“All the women had found shoes that met the requirements of middle-ground outfits which tend to be comfortable and serviceable,” the authors wrote. “However, when required to dress outside of this middle ground all experienced shoe-related problems that either excluded them from looks they connected with femininity, elegance, or professionalism.” They concluded, “this left them feeling excluded, self-conscious and vulnerable to the critical gaze of others.”

The authors also noted that women with RA have lower levels of self-esteem and worse body image than those without RA. While joint damage and disfigurement of course plays a role, “the subtle ways in which women’s limited choice of shoe constrained their self-presentation and clothing choices in this study may offer some insights into factors, other than disfigurement, that contribute to such dissatisfaction,” the authors wrote.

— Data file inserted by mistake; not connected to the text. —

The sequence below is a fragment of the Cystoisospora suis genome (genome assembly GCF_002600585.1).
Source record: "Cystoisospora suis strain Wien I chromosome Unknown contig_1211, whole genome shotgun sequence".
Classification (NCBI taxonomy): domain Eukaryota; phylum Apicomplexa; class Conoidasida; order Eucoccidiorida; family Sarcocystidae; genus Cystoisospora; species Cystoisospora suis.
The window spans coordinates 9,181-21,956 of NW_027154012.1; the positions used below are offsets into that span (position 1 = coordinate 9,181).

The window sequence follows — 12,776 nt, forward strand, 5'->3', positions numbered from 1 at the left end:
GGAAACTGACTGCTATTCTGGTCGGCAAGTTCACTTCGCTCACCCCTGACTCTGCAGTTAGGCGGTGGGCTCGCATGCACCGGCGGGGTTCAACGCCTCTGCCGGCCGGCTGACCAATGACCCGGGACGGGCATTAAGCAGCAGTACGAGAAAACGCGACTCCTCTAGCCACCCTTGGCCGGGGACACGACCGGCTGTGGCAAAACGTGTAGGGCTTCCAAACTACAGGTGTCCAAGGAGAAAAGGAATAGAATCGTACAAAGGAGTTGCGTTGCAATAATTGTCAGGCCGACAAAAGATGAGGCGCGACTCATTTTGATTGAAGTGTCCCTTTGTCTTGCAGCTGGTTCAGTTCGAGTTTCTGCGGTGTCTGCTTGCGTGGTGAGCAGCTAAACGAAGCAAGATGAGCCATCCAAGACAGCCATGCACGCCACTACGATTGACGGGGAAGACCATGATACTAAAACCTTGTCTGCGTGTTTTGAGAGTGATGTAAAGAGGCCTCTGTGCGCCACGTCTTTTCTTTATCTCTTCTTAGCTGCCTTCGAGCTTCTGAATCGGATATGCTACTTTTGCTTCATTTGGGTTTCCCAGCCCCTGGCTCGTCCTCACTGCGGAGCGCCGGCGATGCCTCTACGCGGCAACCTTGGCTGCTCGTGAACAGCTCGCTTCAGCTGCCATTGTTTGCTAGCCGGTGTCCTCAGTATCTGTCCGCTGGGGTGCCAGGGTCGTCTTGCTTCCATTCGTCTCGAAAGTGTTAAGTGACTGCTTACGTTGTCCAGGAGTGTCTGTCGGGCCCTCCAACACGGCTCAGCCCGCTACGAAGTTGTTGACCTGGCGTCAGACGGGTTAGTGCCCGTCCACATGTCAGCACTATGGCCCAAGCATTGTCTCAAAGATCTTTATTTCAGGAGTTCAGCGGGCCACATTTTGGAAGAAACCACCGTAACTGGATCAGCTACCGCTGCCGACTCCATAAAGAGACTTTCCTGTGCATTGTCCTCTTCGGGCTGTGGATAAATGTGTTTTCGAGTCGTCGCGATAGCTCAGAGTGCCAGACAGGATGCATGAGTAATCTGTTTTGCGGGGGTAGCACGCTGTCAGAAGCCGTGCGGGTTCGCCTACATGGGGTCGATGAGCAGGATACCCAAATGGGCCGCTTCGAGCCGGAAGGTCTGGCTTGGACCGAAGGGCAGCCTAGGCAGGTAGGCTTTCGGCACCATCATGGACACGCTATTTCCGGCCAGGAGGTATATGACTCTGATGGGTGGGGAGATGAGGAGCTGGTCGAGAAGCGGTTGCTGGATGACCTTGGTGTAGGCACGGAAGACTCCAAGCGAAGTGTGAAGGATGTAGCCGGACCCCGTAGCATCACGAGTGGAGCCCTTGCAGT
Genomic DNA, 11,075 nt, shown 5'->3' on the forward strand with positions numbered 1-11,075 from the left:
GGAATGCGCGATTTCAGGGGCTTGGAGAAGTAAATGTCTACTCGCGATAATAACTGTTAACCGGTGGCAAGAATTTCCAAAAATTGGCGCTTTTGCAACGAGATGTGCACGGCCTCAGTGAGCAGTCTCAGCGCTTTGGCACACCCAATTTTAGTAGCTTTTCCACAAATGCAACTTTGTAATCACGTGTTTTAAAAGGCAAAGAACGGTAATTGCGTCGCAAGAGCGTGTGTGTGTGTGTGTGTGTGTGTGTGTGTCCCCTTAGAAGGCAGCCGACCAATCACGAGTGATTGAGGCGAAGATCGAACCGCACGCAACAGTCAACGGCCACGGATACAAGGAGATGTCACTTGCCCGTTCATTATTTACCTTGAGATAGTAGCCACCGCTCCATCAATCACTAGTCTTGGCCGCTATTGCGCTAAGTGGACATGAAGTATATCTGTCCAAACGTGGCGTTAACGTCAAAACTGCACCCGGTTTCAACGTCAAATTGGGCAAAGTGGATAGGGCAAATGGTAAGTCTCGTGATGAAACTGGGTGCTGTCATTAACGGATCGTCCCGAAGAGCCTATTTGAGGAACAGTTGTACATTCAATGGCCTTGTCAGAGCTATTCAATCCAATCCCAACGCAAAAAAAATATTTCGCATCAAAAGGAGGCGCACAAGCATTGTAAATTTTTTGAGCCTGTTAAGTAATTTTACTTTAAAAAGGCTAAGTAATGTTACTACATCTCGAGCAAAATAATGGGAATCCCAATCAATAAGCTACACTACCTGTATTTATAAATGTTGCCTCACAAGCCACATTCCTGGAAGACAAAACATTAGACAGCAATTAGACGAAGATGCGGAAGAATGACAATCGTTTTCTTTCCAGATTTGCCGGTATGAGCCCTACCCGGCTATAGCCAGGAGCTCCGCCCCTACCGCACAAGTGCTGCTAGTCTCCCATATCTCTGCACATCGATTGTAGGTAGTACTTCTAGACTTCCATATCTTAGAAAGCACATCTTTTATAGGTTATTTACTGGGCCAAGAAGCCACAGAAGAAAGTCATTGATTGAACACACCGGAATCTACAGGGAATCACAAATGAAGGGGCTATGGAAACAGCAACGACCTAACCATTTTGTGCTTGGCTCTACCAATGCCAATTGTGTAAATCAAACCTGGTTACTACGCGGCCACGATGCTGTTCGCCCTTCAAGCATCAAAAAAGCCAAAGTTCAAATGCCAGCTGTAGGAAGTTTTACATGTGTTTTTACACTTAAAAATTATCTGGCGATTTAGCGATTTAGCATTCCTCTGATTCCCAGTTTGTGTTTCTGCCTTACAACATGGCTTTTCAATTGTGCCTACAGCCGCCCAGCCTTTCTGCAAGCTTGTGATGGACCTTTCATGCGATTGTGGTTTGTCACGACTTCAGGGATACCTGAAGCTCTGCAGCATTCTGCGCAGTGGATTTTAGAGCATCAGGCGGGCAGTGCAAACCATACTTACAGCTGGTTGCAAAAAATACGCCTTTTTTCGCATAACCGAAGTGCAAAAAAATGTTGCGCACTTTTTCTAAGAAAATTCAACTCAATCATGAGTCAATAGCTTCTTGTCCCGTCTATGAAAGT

What We’d Like People Without Arthritis to Know About Shoes

My first plea goes out to footwear makers. We need more comfortable, supportive, and flat shoes in designs that suit many different fashion preferences and lifestyles. Please make shoes like this more affordable and available in a greater range of sizes.

To the wider community, please avoid judging us if our shoes or clothes are more comfy than classy. People with arthritis might look “normal,” but you have no idea how much pain we are in or how much energy it takes for us to even try and look presentable.

Finally, to my arthritis tribe. Do whatever you need to do to look after your feet and keep them as comfortable as possible without worrying about what other people think. Think footloose and fancy-free!

Keep Reading

Goodacre LJ. ‘If I didn’t have RA I wouldn’t give them house room’: the relationship between RA, footwear and clothing choices. Rheumatology. 2010. doi:

  • Was This Helpful?